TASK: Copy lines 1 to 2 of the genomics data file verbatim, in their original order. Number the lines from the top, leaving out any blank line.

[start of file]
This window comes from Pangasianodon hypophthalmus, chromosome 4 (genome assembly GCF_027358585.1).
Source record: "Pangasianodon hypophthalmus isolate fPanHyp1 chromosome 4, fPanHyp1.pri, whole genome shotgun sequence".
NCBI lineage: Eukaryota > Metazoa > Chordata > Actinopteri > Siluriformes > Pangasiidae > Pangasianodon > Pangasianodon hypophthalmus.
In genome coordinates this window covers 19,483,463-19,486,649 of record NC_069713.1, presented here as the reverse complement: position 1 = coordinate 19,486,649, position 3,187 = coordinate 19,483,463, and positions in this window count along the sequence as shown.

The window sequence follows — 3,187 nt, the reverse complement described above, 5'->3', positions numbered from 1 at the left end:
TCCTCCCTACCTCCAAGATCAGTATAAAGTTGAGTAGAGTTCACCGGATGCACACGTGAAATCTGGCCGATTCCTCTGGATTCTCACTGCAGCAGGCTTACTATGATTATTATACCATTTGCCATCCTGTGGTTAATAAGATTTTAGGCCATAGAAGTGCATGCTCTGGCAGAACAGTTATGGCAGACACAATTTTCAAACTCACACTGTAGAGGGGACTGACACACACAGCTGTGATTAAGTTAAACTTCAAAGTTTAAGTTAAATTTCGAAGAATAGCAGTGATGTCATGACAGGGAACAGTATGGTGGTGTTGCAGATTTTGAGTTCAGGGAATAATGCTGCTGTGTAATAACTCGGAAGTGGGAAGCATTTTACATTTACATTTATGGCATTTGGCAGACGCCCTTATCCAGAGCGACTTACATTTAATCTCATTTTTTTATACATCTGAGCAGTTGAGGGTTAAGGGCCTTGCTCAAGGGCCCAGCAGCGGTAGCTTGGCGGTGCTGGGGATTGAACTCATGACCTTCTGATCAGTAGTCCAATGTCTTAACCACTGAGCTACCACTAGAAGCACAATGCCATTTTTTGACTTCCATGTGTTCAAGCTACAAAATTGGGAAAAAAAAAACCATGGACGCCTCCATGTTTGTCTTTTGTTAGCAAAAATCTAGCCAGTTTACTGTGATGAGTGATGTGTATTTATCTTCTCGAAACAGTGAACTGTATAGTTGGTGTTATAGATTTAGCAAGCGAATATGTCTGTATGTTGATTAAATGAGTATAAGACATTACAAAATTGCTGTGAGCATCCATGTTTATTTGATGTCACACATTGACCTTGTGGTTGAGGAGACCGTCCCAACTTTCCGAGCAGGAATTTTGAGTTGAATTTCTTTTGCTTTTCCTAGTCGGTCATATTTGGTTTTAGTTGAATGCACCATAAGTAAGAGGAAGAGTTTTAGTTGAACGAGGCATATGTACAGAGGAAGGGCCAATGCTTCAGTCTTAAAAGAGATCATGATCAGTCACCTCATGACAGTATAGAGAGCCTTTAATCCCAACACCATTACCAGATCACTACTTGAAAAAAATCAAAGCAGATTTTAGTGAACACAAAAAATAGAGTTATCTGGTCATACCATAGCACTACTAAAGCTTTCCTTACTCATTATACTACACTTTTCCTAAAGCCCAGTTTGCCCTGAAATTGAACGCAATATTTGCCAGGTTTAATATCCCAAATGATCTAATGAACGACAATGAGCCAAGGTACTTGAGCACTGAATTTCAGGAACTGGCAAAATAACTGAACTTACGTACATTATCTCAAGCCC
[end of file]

This window comes from Pangasianodon hypophthalmus, chromosome 4 (genome assembly GCF_027358585.1).
Source record: "Pangasianodon hypophthalmus isolate fPanHyp1 chromosome 4, fPanHyp1.pri, whole genome shotgun sequence".